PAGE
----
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Books I Haven’t Read (part one)

In which we discuss Karen Armstrong’s “A History Of God”


Following on from Thursday’s post, here’s the first Book I Haven’t Managed To Finish Reading Yet.

I’ve always been interested – in an academic kind of way – in trying to understand what other people believe;* partly because I can rarely understand why they believe it. That’s why I wanted to read A History of God by Karen Armstrong. I’ve started it three times now, but it’s still a book I haven’t managed to finish reading yet.

It’s a very good book, but the problem I have is that it’s very information-dense. As I was brought up as a good little Anglican, I still know a lot about basic Christian theology and a fair amount about the Bible itself. Because of that, I already had a fairly good grounding in the Christian side of the history of God, and the early Jewish part too. The problem comes with the development of Islam, which I know relatively little about, and the later developments in Deist philosophy. It just goes right over my head, and I get stuck in a thicket of theologians’ names and hair-splitting beliefs. Every time I try to read the book, I slow down but plod on when I get to Islam, then get stuck somewhere in the medieval philosophers. I’m hoping that if I make it past that section we’ll eventually get to the growth of fundamentalism. I know a bit about that, mostly from an apocalyptic viewpoint,** and it should hopefully start to be an easier read again after that point.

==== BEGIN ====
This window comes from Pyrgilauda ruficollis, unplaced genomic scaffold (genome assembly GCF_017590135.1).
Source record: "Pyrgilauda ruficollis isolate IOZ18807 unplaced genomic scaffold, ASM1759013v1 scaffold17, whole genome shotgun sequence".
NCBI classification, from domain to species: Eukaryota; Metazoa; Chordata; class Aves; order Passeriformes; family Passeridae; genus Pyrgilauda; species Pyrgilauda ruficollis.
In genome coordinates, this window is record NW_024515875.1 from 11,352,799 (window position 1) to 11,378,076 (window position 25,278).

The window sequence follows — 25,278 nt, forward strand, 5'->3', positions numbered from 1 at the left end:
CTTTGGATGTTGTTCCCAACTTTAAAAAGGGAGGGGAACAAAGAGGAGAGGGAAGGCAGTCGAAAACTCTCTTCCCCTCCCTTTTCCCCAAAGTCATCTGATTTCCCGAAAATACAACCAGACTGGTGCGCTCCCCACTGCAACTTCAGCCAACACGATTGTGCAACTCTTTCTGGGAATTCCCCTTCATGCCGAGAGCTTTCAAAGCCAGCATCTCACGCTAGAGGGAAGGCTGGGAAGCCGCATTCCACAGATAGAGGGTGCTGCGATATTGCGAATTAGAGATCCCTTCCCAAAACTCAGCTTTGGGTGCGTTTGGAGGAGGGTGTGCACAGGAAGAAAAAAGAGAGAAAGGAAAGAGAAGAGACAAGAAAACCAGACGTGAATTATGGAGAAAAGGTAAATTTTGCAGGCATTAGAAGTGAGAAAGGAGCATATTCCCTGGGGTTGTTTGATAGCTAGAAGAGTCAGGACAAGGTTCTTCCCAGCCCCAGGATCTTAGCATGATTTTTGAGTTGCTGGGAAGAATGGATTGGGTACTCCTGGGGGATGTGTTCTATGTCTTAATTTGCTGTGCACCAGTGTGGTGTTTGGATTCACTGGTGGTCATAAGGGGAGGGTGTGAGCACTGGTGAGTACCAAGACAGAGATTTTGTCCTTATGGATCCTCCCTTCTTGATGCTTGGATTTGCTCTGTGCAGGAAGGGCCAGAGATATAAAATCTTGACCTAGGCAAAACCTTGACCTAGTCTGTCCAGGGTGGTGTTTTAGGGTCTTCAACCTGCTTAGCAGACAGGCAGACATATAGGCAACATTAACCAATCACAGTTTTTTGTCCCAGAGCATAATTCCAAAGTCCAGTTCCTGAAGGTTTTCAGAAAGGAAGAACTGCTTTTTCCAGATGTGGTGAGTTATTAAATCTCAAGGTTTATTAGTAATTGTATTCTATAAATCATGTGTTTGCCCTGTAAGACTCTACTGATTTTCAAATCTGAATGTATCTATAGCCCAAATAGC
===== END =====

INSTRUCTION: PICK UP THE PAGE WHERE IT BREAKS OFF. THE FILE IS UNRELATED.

* although I have to admit to a certain amount of point-and-laugh too.

** but then, the apocalypse is the most important aspect of most Christian Fundamentalist theology, not to mention all the other 19th-century and later Christian sects, such as the Jehovah’s Witnesses and so on. The next time a Jehovah’s Witness comes to your door, remind them that for many years they taught that Armageddon would occur during the lifetime of members who were alive in 1914.

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2 comments on “Books I Haven’t Read (part one)”

  1. jaq says:

    In this book and also her Battle for God (which is focused on fundamentalism across the board), I get bogged down in the politics of early Islam, which unfortunately is key to understanding a good bit of it. The same is true, I suppose, for the early Christian church, but since that’s part and parcel of European history (drummed in incessantly through school) I don’t struggle as much with it. Maybe it is all about reading and re-reading, self-administered drumming it in.

  2. Forest Pines says:

    Yes. Essentially, that’s the same problem I have.

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